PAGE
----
bring their own containers. In Virginia, it's legal to drink raw milk
only from a cow that you own.
Raw-milk advocates like Fallon, who swears by raw milk for
her own family, contend that pasteurization greatly reduces vitamin C
and affects B6 and B-12 and beneficial bacteria such as lactobacillus.
Sheehan does not argue with the fact that pasteurization destroys some vitamins and
enzymes, but he calls the losses insignificant.
One possible alternative for aficionados of the local and
natural: Drink very fresh milk from a well-run local dairy that doesn't
practice homogenization (a process that breaks up and blends in the
fat molecules to prevent cream from rising to the top) and uses a
pasteurization process done at a relatively low temperature for a long
time. "This method eliminates harmful bacteria with minimal
impairment of flavor," says Anne
Mendelson, a culinary historian and author of Milk: The Surprising
Story of Milk Through the Ages.
Hockman-Nicholas, 67, has been drinking raw milk her
entire life and says she has never been sick from it. Nor, she says, has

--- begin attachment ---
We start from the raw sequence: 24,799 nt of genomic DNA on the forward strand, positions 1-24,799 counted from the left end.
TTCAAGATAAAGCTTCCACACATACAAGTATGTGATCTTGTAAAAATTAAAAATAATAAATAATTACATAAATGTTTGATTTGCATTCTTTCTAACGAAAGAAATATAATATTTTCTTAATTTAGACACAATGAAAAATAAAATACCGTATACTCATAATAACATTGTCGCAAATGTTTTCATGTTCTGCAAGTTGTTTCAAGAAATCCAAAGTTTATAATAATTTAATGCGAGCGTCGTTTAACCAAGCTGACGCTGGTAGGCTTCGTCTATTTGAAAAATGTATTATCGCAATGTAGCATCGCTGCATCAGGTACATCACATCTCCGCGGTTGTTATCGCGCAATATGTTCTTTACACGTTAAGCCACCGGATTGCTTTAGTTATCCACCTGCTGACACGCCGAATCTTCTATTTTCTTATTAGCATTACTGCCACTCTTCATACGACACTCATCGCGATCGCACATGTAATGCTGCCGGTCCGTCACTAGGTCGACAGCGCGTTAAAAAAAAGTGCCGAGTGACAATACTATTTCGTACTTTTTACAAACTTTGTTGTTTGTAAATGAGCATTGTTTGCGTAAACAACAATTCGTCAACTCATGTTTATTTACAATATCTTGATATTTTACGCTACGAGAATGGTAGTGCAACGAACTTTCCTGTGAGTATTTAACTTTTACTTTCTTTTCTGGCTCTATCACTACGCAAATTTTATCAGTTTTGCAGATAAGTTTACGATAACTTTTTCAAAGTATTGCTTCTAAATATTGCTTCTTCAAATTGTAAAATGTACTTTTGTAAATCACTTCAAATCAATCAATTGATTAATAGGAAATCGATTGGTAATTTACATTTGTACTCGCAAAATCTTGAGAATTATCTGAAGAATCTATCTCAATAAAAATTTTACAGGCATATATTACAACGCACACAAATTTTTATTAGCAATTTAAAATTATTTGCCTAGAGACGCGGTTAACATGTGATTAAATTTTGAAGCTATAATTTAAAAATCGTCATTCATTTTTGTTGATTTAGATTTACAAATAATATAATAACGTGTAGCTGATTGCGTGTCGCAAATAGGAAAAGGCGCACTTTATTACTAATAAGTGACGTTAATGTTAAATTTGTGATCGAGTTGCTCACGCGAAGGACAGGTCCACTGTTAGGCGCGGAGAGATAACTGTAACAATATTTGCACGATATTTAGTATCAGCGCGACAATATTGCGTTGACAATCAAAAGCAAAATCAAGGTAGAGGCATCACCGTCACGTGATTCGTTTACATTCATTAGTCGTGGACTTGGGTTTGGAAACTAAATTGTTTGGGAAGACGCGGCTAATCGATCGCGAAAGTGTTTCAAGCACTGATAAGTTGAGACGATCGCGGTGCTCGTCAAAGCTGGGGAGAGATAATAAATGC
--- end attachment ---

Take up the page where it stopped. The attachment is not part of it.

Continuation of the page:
she had a complaint from any of her customers, who pay about $80 up front
and $28 per month for a cow share that produces 1 gallon of raw milk per
week. Because she runs a grade A dairy, the top level for dairy farmers,
the milk is tested frequently for quality by the state, and the facility
is inspected regularly by the Virginia Department of Agriculture for the
sanitation of the equipment and surroundings. The farm is also
USDA-inspected. Hockman-Nicholas's cows are routinely tested for
tuberculosis and brucellosis (they've never come up positive, she says).
And bacteria levels in the milk are monitored.
Kathryn Boor, chair of the food science department at Cornell University,
calls raw milk "a dangerous choice." Boor grew up on a dairy
farm, drank raw milk as a child, and is willing to grant it some of the
credit for her robust health. "Although my family is still in the
dairy business, there is not a single person who still drinks" raw
milk, she says. "There have been no conclusive studies to show the health benefits.
And the risks of exposure to harmful bacteria very clearly can cause
illness to death."